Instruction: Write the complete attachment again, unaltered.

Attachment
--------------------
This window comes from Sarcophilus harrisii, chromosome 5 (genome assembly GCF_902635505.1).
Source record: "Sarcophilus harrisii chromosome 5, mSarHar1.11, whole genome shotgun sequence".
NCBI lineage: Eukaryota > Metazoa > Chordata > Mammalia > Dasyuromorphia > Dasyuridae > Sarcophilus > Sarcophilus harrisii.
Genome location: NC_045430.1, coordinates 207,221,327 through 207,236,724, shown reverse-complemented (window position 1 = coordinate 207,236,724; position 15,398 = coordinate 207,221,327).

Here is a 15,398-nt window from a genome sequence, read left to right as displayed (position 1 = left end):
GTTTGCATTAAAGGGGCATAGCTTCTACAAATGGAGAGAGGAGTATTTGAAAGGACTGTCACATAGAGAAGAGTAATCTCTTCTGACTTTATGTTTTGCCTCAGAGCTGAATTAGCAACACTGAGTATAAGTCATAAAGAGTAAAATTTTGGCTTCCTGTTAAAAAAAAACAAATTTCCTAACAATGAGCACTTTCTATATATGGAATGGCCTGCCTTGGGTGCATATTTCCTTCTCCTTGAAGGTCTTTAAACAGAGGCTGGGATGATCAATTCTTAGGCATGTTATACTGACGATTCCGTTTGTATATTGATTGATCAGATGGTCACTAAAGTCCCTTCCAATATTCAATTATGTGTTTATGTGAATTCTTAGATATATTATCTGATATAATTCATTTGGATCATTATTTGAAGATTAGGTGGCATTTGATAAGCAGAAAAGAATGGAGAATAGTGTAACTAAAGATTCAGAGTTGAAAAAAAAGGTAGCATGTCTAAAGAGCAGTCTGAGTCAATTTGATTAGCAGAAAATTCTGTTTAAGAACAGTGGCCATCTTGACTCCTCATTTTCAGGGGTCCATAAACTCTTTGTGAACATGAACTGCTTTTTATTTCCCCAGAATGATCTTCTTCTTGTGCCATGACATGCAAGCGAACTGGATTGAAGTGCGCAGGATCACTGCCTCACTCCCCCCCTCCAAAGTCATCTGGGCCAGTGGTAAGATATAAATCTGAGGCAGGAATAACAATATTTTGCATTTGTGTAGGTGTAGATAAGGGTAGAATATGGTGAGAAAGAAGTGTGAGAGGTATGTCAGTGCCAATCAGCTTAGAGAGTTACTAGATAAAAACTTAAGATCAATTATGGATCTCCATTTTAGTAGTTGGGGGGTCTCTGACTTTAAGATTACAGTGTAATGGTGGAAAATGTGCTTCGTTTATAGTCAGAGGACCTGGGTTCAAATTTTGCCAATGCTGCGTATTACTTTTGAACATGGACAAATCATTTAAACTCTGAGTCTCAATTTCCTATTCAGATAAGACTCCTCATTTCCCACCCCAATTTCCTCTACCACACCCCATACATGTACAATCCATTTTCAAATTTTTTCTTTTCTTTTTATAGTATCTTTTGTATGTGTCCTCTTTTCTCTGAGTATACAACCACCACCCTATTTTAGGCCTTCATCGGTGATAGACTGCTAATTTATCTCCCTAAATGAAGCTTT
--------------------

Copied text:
This window comes from Sarcophilus harrisii, chromosome 5 (genome assembly GCF_902635505.1).
Source record: "Sarcophilus harrisii chromosome 5, mSarHar1.11, whole genome shotgun sequence".
NCBI lineage: Eukaryota > Metazoa > Chordata > Mammalia > Dasyuromorphia > Dasyuridae > Sarcophilus > Sarcophilus harrisii.
Genome location: NC_045430.1, coordinates 207,221,327 through 207,236,724, shown reverse-complemented (window position 1 = coordinate 207,236,724; position 15,398 = coordinate 207,221,327).

Here is a 15,398-nt window from a genome sequence, read left to right as displayed (position 1 = left end):
GTTTGCATTAAAGGGGCATAGCTTCTACAAATGGAGAGAGGAGTATTTGAAAGGACTGTCACATAGAGAAGAGTAATCTCTTCTGACTTTATGTTTTGCCTCAGAGCTGAATTAGCAACACTGAGTATAAGTCATAAAGAGTAAAATTTTGGCTTCCTGTTAAAAAAAAACAAATTTCCTAACAATGAGCACTTTCTATATATGGAATGGCCTGCCTTGGGTGCATATTTCCTTCTCCTTGAAGGTCTTTAAACAGAGGCTGGGATGATCAATTCTTAGGCATGTTATACTGACGATTCCGTTTGTATATTGATTGATCAGATGGTCACTAAAGTCCCTTCCAATATTCAATTATGTGTTTATGTGAATTCTTAGATATATTATCTGATATAATTCATTTGGATCATTATTTGAAGATTAGGTGGCATTTGATAAGCAGAAAAGAATGGAGAATAGTGTAACTAAAGATTCAGAGTTGAAAAAAAAGGTAGCATGTCTAAAGAGCAGTCTGAGTCAATTTGATTAGCAGAAAATTCTGTTTAAGAACAGTGGCCATCTTGACTCCTCATTTTCAGGGGTCCATAAACTCTTTGTGAACATGAACTGCTTTTTATTTCCCCAGAATGATCTTCTTCTTGTGCCATGACATGCAAGCGAACTGGATTGAAGTGCGCAGGATCACTGCCTCACTCCCCCCCTCCAAAGTCATCTGGGCCAGTGGTAAGATATAAATCTGAGGCAGGAATAACAATATTTTGCATTTGTGTAGGTGTAGATAAGGGTAGAATATGGTGAGAAAGAAGTGTGAGAGGTATGTCAGTGCCAATCAGCTTAGAGAGTTACTAGATAAAAACTTAAGATCAATTATGGATCTCCATTTTAGTAGTTGGGGGGTCTCTGACTTTAAGATTACAGTGTAATGGTGGAAAATGTGCTTCGTTTATAGTCAGAGGACCTGGGTTCAAATTTTGCCAATGCTGCGTATTACTTTTGAACATGGACAAATCATTTAAACTCTGAGTCTCAATTTCCTATTCAGATAAGACTCCTCATTTCCCACCCCAATTTCCTCTACCACACCCCATACATGTACAATCCATTTTCAAATTTTTTCTTTTCTTTTTATAGTATCTTTTGTATGTGTCCTCTTTTCTCTGAGTATACAACCACCACCCTATTTTAGGCCTTCATCGGTGATAGACTGCTAATTTATCTCCCTAAATGAAGCTTT